Here we look at some of the primary hedging strategies which may not be practiced in India yet but surely illustrate the advantage of using ETFs-
Hedging In Asset Classes
While you are invested in various asset classes there can be hedging strategies to minimize potential losses from one asset class with a position in a different asset class. This can be implemented due to the fact that at times bonds and stocks move together. Creating a diversified portfolio without ETFs will always be a difficult task for small investors. That’s where ETFs play a bigger role in preparing a balanced portfolio.
Take for instance Bond ETFs available in various countries. Now if you hold a single stock you can take a position in a bond ETF. When bond and stocks move in tandem they will balance out each other thus giving a cushion to investors from volatility in a single asset class. Similarly, there are Exchange Traded products in commodities wherein a single diversified commodity ETF or several commodity ETFs can be used effectively to hedge among asset classes.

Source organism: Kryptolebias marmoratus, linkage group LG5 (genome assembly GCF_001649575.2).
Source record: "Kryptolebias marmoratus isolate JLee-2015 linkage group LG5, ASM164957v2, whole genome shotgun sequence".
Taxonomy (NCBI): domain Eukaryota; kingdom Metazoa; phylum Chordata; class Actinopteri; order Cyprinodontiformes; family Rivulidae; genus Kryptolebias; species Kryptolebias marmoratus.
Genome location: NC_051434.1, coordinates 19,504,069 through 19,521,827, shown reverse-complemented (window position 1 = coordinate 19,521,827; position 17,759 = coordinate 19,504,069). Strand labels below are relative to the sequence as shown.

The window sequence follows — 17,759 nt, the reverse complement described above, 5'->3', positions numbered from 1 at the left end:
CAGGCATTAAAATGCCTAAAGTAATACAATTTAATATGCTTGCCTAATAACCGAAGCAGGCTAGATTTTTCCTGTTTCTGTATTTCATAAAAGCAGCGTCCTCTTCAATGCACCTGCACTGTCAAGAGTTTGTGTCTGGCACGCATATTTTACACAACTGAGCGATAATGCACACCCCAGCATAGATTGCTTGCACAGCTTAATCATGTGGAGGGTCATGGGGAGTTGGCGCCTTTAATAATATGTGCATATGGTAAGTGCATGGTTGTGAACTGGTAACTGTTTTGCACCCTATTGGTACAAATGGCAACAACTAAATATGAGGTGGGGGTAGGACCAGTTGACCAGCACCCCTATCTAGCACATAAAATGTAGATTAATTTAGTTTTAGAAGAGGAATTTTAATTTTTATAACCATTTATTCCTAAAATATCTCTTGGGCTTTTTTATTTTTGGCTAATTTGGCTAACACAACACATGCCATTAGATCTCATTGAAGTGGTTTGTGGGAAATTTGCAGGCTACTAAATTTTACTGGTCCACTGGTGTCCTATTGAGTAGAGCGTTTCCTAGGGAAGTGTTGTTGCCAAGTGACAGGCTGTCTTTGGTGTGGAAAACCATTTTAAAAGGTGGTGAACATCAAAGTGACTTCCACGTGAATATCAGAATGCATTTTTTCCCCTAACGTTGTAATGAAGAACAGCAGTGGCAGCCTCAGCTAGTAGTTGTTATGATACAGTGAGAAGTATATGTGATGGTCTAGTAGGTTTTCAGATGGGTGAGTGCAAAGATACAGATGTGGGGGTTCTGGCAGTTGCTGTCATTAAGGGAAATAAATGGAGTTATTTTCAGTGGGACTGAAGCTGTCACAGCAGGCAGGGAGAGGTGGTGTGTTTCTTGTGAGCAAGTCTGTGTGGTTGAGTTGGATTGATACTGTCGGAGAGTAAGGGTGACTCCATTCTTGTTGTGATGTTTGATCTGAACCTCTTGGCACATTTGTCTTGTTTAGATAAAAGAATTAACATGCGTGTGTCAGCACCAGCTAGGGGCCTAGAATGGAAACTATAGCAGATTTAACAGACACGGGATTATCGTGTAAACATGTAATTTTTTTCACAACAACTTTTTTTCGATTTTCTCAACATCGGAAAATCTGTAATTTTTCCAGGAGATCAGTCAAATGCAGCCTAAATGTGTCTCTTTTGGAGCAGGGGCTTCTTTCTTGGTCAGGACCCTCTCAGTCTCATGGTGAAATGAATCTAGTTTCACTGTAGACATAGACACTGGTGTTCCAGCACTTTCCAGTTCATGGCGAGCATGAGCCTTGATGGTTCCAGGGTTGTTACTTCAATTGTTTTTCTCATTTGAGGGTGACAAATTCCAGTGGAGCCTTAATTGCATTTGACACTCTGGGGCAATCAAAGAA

Hedging In Stocks
If you have a sector ETF the hedging in stocks can be lot easier. This sector ETF will take a diversified position in various stocks and it will track the specific sector. What can make it a viable option is its high liquidity and presence of put and a call option. By taking a reverse position against the stock with the sector ETF the hedging can be used effectively. For instance, you have taken a long position in stock but do not know the direction of the market and so worried about your long positions w.r.t. selling of stocks. In such scenario, you can short sell or take a put/call option in the ETFs. If the stock declines then your short position in your sector ETF will offset the loss you make in a long position.